South Carolina Warrant Search 2023 – Us Warrants

South Carolina Warrant Search 2023

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The South Carolina Code 22-5-110 offers the prescribed method for arrest, examination and the issue of summons. It is clearly stated in the state criminal code that when a complaint is brought before the judiciary by a member of law enforcement or a civilian against a person who is alleged to have committed a felony, the magistrate who hears the petition will cause the accused to be arrested.

Arrest warrants are the prescribed method of ordering an accused’s detention until he can be presented before the court. In matters within the geographic bounds of a certain county, the sitting magistrate is legally bound to charge those guilty of offenses and bind for trial individuals who are accused of committing a felony outside their geographical jurisdiction.

People charged with misdemeanors will have to be ordered to appear in court through a courtesy summons before an arrest warrant is issued against them.

The issue of legal processes

South Carolina arrest warrants are issued in conformance with the Fourth Amendment requirements of establishing probable cause and the state penal code. As such, the process of warrant issue starts when an affiant approaches the court with a declaration of offense. This affidavit informs the judiciary of the incident that has occurred, the reasons why the complainant has concluded that it is a crime, the name of the alleged offender and the description of the role that he played in the incident.

The magistrate is responsible for deliberating on this information to ascertain that the details reasonably prove that the alleged offender committed the crime. This procedure is known as the establishment of probable cause and it is a requisite when it comes to the issue of active warrants and search warrants. In contrast, bench warrants are issued without an affidavit. These are issued to recapture offenders who have busted through bail conditions or those who have ignored a court directive.

In both scenarios, the court has enough information to issue an arrest warrant of its own accord without relying on a complainant, whether a civilian or a law enforcement agent, to submit a petition for the judicial order. Bench warrants are to be treated like any other arrest order. However, they do have limited jurisdiction; this means that they expire over a period of time and can only be served within the county of issue or at the most within the state of SC.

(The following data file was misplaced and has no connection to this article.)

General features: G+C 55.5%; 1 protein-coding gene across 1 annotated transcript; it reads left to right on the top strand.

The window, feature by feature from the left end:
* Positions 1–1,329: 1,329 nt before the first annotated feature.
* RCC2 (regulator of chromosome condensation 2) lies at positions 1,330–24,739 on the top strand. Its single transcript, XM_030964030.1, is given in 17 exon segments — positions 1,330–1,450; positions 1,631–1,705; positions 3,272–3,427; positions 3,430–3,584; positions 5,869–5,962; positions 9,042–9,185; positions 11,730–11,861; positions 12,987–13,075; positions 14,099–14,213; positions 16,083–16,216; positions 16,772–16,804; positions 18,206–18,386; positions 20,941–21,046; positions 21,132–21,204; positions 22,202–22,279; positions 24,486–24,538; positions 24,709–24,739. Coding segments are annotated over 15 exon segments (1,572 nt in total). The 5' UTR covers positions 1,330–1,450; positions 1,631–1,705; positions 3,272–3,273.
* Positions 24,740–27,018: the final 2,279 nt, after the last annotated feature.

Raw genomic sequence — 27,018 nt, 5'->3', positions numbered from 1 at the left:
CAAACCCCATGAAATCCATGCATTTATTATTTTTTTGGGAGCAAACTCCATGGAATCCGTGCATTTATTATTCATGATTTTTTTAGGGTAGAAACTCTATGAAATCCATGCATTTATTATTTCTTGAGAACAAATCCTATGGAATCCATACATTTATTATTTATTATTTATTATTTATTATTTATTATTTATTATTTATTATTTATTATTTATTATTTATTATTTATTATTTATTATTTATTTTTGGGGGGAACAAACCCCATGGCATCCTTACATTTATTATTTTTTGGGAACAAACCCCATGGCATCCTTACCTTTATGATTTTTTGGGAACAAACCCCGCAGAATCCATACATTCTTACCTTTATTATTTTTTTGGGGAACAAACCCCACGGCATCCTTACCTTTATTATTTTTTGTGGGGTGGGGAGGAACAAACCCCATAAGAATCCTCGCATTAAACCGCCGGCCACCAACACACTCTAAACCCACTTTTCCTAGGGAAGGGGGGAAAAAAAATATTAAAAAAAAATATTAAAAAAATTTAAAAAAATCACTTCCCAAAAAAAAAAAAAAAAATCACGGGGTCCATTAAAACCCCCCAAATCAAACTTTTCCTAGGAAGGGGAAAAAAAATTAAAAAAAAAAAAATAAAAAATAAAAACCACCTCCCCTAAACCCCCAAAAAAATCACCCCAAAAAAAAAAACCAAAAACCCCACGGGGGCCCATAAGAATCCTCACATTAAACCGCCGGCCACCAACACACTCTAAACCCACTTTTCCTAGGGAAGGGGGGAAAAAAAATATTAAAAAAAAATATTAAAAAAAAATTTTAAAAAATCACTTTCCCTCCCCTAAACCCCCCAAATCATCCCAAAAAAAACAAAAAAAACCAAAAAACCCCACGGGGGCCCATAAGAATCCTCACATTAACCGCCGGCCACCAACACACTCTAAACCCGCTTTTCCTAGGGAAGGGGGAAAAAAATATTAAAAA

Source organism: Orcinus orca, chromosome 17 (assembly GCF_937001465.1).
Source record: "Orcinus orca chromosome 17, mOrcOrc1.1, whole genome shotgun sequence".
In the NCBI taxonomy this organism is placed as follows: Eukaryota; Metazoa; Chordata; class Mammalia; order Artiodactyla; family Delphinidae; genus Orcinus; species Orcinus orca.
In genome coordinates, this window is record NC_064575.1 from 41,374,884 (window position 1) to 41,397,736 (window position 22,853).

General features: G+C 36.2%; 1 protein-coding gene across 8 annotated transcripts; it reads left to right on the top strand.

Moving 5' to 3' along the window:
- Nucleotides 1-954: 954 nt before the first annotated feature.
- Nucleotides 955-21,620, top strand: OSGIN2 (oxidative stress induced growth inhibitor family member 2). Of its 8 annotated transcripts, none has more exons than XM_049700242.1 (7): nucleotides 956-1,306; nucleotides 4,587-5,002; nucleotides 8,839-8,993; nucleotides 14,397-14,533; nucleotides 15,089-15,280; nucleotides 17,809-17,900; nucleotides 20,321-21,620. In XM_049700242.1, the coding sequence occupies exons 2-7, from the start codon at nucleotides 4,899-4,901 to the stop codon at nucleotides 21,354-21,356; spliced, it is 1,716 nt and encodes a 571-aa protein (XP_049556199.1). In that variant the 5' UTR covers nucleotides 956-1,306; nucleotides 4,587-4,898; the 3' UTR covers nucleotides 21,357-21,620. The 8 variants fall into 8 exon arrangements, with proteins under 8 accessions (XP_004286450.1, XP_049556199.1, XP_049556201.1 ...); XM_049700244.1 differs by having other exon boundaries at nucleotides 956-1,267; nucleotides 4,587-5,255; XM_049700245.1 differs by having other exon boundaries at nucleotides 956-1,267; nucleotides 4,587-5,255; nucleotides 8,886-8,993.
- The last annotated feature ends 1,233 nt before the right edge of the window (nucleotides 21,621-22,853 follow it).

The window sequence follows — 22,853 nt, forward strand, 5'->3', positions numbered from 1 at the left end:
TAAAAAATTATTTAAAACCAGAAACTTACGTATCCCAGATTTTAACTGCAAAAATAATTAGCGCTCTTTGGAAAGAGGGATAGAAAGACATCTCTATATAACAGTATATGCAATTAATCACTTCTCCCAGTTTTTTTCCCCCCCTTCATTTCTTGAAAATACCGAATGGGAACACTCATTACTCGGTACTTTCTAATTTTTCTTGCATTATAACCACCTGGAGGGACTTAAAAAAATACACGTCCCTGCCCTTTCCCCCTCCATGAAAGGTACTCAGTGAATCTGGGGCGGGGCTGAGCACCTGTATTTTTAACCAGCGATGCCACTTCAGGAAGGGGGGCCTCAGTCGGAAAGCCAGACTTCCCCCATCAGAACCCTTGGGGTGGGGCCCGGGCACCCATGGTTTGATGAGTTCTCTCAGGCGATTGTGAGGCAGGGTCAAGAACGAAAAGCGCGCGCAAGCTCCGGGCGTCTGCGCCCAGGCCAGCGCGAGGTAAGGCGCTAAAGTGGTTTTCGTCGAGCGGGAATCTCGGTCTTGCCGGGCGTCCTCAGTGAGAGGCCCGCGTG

The arrest of the person against whom the process is issued

South Carolina Code 23-15-50 states that sheriff’s deputies are responsible for apprehending all persons with outstanding warrants. If the warrant were issued in connection with a misdemeanor, the bail amount would be included in the conditions for release mentioned in the order. Offenders who can post the bond are to be let out as commanded by the judicial order.

However, warrants for arrests that have been released in felonies do not have any conditions for release. Offenders arrested under such orders must be presented in court at the earliest possible opportunity. With bench warrants, the rules are the same as those for misdemeanor arrest orders.

Finding arrest records and active warrants in South Carolina

The South Carolina Law Enforcement Division known by the acronym SLED offers the crime history access program (CATCH) for civilian applicants. Information on arrest records and warrants is made public for a fee of $25 per inquiry. To initiate a warrant search through SLED, you will need your subject’s first and last name, social security number, and date of birth.

There are two ways to initiate your inquiry through the CATCH program, and you can download the form available at fill it and send it with a self-addressed, stamped envelope and a $25 check to SLED at:

SLED Records Department

PO Box 21398 Columbia SC 29221

To get a warrant search done online, you must visit the agency’s official site at You can also find a list of the most wanted criminals from various SC law enforcement agencies on this website at In contrast, a sex offender registry that can be used to find information on predatory criminals living in your area is available for free here.

Although you can find all crime-related data from the SLED site and their office for information on civil cases, it would be best to approach the clerk of the court’s office. This judicial department has court records for all civil and criminal cases. So, through their database of court dockets, you can find details on warrant issues in the state, the release of other legal processes besides arrest orders and conviction and verdict details for criminal and non-criminal matters.

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